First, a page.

Seniors see thoughts drift to medical marijuana

Primary aim is to just stop chronic pain

Since marijuana was legalized in Canada on Oct. 17, 2018, many seniors’ thoughts have drifted to medical marijuana. At this stage in life, they’re not looking for a ‘high’, as life has presented them with enough highs and lows. What seniors primarily want is to just stop that chronic pain and are willing to explore other options.

In the past, marijuana has been described as illegal, addictive, shameful, and even disgusting but we continually hear about the medical benefits, so let’s have a closer look at this.

There has been much talk about medical marijuana eliminating pain, relieving depression and reducing anxiety. After researching the positive effects further there have been reports of medical marijuana decreasing side affects from cancer treatments, Parkinson’s Disease, also battling sleep disorders, arthritis, diabetic neuropathy, muscle spasms, seizures, inflammation and migraines.

First, let’s try to understand this product better.

Cannabis is best known for its psychoactive properties like feeling high. The intoxicating effects are produced by the compound THC (tetrahydrocannabinol), which is only one of over 60 cannabinoids found in a marijuana plant.

Research on cannabis discovered another compound, CBD (cannabidiol) which is non-psychoactive.

Both THC and CBD are believed to have medical benefits. The appeal of CBD products, such as capsules, creams, salves, bath bombs, oils and edibles, is that CBD has very little to no mind-altering effects.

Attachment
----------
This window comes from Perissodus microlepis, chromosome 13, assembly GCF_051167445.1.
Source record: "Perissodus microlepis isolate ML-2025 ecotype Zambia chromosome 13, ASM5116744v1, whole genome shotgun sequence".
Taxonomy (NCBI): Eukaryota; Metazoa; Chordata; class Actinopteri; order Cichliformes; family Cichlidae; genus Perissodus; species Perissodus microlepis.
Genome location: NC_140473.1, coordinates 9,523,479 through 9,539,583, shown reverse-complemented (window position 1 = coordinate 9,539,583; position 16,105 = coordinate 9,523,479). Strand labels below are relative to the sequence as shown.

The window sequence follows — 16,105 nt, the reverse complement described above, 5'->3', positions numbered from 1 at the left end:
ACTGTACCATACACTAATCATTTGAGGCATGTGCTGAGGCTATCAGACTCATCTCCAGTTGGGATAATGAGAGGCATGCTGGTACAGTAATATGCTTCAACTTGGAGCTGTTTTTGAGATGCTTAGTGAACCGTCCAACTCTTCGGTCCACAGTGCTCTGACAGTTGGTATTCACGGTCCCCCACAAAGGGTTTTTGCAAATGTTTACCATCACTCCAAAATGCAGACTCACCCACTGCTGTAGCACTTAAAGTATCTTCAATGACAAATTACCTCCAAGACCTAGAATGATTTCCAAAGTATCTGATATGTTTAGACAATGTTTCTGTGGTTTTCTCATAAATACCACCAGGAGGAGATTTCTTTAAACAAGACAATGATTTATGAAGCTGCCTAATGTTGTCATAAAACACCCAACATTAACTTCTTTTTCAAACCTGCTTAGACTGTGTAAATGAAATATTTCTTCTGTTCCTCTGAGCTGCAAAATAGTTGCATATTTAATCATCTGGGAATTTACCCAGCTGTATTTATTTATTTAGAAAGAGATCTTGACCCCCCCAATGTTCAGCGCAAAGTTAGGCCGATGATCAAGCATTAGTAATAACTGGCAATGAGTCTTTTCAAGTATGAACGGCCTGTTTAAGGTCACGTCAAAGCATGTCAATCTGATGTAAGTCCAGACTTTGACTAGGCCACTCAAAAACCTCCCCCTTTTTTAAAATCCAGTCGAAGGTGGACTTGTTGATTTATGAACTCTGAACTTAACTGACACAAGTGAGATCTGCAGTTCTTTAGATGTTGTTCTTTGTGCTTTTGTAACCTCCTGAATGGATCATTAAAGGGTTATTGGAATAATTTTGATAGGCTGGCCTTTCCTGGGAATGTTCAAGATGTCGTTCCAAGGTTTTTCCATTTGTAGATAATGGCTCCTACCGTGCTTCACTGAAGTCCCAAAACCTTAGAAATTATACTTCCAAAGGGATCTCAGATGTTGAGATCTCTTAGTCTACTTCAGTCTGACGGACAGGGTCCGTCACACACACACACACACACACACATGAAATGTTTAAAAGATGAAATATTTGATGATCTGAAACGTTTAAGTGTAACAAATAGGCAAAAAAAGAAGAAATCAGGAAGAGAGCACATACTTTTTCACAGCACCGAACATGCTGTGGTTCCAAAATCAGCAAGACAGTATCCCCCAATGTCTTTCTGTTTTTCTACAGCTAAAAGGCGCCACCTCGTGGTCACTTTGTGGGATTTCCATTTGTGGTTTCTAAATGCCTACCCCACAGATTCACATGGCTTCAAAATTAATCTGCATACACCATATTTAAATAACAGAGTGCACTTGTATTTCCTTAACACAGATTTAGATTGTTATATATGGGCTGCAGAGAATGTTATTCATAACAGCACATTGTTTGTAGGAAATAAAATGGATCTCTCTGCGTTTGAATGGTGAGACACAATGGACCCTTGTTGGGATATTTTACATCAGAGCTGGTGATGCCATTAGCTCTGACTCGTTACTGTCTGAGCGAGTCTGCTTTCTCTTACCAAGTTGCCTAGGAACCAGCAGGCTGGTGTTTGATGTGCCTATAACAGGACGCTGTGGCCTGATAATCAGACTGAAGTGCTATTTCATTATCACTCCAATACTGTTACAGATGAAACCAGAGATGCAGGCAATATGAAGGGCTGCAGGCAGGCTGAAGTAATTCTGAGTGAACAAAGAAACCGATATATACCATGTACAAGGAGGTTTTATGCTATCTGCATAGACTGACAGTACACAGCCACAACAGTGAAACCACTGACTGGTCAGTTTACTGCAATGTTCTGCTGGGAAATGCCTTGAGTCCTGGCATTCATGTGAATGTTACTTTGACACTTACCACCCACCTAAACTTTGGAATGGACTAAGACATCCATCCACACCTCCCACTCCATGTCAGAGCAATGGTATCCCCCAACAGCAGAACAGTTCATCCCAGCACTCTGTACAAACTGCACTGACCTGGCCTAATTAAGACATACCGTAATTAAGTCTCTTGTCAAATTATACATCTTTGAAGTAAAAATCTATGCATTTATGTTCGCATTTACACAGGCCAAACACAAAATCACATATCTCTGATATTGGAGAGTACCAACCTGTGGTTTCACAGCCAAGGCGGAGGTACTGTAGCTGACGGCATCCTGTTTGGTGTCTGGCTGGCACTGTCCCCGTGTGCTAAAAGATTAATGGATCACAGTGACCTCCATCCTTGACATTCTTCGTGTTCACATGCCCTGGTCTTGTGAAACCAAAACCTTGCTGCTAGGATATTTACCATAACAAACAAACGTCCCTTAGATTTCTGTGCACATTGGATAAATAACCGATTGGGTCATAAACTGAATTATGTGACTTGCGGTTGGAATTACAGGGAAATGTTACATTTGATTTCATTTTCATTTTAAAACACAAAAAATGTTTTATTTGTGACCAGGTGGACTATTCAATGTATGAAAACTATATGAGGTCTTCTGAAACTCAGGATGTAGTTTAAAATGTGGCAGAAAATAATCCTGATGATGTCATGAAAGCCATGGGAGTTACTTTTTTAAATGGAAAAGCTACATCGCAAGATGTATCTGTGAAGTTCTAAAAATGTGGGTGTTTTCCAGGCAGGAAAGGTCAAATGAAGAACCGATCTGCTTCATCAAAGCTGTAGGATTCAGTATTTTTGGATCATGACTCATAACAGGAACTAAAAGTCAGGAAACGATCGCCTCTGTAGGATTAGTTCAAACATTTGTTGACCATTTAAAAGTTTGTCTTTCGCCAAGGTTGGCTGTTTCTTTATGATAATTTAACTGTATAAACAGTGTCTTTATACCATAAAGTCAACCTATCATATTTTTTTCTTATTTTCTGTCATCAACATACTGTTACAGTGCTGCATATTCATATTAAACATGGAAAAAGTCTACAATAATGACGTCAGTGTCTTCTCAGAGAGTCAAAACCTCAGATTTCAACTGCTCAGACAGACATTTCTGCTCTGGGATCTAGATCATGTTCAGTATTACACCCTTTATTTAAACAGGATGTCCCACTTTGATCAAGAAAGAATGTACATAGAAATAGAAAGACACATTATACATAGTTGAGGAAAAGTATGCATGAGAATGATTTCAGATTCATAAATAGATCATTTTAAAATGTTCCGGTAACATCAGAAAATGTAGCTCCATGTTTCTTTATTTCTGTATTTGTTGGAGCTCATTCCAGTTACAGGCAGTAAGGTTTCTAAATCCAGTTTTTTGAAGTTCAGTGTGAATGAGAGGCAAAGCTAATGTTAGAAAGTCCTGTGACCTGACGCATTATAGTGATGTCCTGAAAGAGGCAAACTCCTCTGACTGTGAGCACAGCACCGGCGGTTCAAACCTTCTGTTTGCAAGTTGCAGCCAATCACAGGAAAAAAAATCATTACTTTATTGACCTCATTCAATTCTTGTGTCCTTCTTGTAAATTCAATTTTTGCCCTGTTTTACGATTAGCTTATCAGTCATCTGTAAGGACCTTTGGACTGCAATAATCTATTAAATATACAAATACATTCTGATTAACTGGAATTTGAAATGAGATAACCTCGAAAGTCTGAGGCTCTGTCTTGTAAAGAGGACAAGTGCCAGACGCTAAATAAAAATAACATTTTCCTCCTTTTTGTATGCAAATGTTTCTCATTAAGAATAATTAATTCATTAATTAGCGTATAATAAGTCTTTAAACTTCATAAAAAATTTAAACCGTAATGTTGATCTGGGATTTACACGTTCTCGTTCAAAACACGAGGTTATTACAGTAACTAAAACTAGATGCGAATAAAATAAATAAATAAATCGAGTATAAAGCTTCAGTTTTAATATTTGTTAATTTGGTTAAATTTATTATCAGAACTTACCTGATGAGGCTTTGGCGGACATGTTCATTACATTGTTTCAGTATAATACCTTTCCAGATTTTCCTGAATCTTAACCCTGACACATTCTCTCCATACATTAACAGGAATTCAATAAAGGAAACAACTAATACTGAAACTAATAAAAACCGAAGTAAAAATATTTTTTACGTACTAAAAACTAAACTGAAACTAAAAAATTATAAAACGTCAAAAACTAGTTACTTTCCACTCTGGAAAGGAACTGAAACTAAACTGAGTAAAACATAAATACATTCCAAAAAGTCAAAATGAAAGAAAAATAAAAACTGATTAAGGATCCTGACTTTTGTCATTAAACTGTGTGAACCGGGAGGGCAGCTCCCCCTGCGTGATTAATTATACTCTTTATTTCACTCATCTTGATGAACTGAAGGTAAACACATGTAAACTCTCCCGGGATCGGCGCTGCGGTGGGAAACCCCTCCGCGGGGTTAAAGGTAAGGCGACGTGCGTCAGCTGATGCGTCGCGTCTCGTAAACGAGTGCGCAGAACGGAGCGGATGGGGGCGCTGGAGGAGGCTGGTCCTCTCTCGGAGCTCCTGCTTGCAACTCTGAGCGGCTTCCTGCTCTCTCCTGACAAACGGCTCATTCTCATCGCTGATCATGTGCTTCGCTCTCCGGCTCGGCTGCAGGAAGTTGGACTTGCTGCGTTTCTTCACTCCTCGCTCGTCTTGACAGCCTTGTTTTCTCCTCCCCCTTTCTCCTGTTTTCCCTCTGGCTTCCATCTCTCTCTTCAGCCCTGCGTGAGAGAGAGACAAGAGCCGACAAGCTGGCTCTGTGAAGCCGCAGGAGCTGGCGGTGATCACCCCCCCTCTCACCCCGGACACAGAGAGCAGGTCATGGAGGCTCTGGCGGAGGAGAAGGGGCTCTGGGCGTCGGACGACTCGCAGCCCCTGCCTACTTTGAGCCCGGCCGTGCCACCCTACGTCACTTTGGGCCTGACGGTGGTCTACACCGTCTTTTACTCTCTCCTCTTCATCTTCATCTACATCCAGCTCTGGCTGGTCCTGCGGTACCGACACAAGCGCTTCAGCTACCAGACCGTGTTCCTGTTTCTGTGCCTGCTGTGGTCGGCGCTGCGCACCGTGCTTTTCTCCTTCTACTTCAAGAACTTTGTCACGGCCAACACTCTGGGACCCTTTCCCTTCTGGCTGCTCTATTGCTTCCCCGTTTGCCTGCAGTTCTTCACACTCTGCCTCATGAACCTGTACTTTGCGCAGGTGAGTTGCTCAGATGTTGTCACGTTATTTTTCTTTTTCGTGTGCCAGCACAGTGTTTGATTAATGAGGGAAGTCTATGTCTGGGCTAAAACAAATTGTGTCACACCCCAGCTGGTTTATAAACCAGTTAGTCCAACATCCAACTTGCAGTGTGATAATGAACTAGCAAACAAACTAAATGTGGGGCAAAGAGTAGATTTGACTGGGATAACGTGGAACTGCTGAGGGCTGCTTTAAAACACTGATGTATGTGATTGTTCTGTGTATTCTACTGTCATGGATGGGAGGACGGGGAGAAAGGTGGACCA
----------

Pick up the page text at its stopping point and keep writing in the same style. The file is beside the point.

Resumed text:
On the cautious side, there has been minor focus on the long-term effects of medical marijuana, so medical research is still very limited on this subject.

Stats show that side effects from long-term use of prescriptions or over-the-counter medications can become problematic and even addictive.

Marijuana is not lacking in side effects, however MMJ patients claim these are minimal compared to risks of other treatment options.

Marijuana can interact with other medications and dosing is not an exact science. Most people use a trial and error approach because everyone reacts a little differently. It would be wise to discuss this with your physician.

Private retailers have started to open their doors, once all permitting and licensing is in place. To purchase online go to bccannabisstores.com. Customers will pay a $10 shipping fee and age will need to be verified (B.C. minimum 19 years old).

Medical marijuana remains an out-of-pocket expense and is not covered by insurance companies.

Remember DO NOT take any medical marijuana with you if you are travelling outside of Canada.

For more information go to www.Canada.ca/Cannabis or call 1 800 O-Canada.

To get informed on where you can buy or use cannabis in B.C. go to GetCannabisClarity.ca

Karla Reinhard lives in Qualicum Beach, where she explores seniors’ issues and personalities in the area. For story tips or questions, she can be reached at karlainpqb@gmail.com

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